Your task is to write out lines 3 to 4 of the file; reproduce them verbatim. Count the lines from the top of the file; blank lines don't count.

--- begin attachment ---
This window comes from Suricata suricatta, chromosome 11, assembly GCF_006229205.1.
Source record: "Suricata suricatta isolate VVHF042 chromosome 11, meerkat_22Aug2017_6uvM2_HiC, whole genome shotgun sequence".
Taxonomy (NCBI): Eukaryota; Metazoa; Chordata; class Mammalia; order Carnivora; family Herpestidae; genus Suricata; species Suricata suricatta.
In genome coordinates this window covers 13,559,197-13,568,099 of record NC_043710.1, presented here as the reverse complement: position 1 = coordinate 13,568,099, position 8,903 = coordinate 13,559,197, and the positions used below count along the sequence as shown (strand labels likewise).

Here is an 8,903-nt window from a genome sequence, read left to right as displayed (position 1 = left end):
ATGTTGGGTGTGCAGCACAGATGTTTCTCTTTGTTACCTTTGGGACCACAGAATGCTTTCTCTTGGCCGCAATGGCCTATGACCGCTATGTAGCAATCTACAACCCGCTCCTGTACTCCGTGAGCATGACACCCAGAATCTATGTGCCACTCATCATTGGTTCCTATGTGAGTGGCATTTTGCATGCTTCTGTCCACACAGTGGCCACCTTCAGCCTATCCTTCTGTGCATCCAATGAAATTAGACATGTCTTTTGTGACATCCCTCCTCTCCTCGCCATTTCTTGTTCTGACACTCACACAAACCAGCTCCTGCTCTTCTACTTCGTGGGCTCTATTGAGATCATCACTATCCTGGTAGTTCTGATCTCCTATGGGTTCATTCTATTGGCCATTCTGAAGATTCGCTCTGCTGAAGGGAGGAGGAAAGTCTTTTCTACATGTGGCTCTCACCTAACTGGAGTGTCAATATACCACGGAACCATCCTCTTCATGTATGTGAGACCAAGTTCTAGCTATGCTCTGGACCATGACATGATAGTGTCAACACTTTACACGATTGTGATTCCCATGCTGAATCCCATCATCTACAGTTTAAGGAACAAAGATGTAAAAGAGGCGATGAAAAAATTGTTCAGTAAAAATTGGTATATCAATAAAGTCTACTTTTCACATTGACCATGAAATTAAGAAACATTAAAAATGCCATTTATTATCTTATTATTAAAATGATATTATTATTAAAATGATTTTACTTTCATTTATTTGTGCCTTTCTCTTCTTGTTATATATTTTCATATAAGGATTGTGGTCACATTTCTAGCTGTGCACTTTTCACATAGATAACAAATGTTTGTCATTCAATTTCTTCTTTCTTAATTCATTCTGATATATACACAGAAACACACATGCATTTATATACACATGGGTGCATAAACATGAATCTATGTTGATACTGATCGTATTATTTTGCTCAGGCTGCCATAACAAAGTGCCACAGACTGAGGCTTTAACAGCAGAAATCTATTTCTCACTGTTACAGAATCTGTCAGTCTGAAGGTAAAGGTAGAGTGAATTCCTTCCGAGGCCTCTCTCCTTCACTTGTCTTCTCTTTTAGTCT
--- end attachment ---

Taxonomy (NCBI): Eukaryota; Metazoa; Chordata; class Mammalia; order Carnivora; family Herpestidae; genus Suricata; species Suricata suricatta.
In genome coordinates this window covers 13,559,197-13,568,099 of record NC_043710.1, presented here as the reverse complement: position 1 = coordinate 13,568,099, position 8,903 = coordinate 13,559,197, and the positions used below count along the sequence as shown (strand labels likewise).